What is the Ark of the Covenant?
According to scripture, the Ark of the Covenant is an ornate chest - made from acacia wood and covered in gold, with a lid cover, that housed the two tables of the Law given to Moses by God at Mount Sinai.
The Ark of the Covenant is also known as the Ark of the Testimony and it was carried by the Levites (priestly functionaries) during the Hebrews sojourn in the wilderness. It was an awesome reminder of God’s presence with them and only those who were ordained for the purpose (Levites) were able to touch it and live.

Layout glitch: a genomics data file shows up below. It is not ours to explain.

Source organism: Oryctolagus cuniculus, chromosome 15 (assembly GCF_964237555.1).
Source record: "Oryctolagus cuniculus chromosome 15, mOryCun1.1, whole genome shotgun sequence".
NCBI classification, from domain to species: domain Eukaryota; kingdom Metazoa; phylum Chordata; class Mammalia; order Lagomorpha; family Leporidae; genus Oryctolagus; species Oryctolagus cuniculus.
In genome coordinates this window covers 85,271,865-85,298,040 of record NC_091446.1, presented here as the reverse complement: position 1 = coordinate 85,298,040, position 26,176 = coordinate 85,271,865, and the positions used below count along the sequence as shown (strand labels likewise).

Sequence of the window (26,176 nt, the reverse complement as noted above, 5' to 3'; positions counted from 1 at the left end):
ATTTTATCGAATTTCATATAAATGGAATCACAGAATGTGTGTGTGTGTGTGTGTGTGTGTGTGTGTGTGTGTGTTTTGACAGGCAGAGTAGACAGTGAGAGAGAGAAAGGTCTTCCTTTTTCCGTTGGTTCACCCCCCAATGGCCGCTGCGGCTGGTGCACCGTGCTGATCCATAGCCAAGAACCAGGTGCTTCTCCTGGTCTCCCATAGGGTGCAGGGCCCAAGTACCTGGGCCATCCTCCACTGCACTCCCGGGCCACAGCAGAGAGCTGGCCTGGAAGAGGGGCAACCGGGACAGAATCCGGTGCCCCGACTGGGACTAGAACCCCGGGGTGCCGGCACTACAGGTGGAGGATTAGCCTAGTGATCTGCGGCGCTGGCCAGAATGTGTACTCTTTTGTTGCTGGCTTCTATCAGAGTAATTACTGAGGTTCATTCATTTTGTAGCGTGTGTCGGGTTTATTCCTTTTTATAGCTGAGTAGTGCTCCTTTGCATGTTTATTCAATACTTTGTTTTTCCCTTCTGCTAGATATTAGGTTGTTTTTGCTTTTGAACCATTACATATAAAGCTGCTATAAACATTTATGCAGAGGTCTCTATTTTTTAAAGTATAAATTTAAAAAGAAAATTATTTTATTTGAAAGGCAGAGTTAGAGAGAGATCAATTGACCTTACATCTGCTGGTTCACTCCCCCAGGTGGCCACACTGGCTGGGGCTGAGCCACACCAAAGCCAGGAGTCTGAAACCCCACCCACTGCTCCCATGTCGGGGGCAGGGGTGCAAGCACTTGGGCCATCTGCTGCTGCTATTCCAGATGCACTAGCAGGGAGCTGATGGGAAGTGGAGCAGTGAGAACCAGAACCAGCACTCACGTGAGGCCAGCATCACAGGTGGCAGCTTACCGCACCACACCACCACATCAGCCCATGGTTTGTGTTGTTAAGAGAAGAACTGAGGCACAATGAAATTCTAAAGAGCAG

The Ark rested in the Holy of Holies inside the Tabernacle of the ancient Temple of Jerusalem and was only seen by the High Priest of the Israelites on Yom Kippur, the Day of Atonement. Hebrews 9:4 states that the Ark contained "the golden pot that had manna, and Aaron's rod that budded, and the tablets of the covenant."
The Ark was the holiest place in the ancient Temple and the focal point of prayer. The Day of Atonement was the one day per year that a man, the High Priest, was allowed to stand before the Ark of the Covenant in the Most Holy Place, where he would sprinkle the blood on the Ark and eventually on the other furnishings as a symbol of the repentance of the people for the sins of the previous year.